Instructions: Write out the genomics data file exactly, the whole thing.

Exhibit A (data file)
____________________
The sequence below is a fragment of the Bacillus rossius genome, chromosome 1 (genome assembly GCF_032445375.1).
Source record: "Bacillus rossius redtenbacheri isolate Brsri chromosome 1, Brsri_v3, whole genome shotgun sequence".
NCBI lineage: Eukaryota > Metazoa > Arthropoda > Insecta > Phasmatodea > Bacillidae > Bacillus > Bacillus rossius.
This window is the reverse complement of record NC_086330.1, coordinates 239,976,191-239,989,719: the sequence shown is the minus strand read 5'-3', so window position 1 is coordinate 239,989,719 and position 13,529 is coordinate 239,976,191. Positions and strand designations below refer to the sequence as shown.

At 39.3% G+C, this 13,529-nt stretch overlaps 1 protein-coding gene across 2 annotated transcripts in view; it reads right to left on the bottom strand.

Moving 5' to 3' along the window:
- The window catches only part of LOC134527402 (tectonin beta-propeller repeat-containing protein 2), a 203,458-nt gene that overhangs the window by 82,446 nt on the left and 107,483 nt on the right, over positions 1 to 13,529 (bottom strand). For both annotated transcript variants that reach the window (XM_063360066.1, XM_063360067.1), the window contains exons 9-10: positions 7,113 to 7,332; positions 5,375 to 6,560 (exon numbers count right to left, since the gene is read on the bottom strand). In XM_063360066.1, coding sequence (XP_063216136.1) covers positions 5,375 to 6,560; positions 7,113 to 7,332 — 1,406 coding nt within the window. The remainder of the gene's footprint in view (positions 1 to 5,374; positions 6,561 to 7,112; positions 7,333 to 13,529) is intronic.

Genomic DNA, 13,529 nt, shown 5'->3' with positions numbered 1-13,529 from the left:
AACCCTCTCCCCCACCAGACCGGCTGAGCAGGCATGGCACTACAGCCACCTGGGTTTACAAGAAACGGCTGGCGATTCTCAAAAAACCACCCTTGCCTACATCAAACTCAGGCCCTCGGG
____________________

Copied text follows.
The sequence below is a fragment of the Bacillus rossius genome, chromosome 1 (genome assembly GCF_032445375.1).
Source record: "Bacillus rossius redtenbacheri isolate Brsri chromosome 1, Brsri_v3, whole genome shotgun sequence".
NCBI lineage: Eukaryota > Metazoa > Arthropoda > Insecta > Phasmatodea > Bacillidae > Bacillus > Bacillus rossius.
This window is the reverse complement of record NC_086330.1, coordinates 239,976,191-239,989,719: the sequence shown is the minus strand read 5'-3', so window position 1 is coordinate 239,989,719 and position 13,529 is coordinate 239,976,191. Positions and strand designations below refer to the sequence as shown.

At 39.3% G+C, this 13,529-nt stretch overlaps 1 protein-coding gene across 2 annotated transcripts in view; it reads right to left on the bottom strand.

Moving 5' to 3' along the window:
- The window catches only part of LOC134527402 (tectonin beta-propeller repeat-containing protein 2), a 203,458-nt gene that overhangs the window by 82,446 nt on the left and 107,483 nt on the right, over positions 1 to 13,529 (bottom strand). For both annotated transcript variants that reach the window (XM_063360066.1, XM_063360067.1), the window contains exons 9-10: positions 7,113 to 7,332; positions 5,375 to 6,560 (exon numbers count right to left, since the gene is read on the bottom strand). In XM_063360066.1, coding sequence (XP_063216136.1) covers positions 5,375 to 6,560; positions 7,113 to 7,332 — 1,406 coding nt within the window. The remainder of the gene's footprint in view (positions 1 to 5,374; positions 6,561 to 7,112; positions 7,333 to 13,529) is intronic.

Genomic DNA, 13,529 nt, shown 5'->3' with positions numbered 1-13,529 from the left:
AACCCTCTCCCCCACCAGACCGGCTGAGCAGGCATGGCACTACAGCCACCTGGGTTTACAAGAAACGGCTGGCGATTCTCAAAAAACCACCCTTGCCTACATCAAACTCAGGCCCTCGGG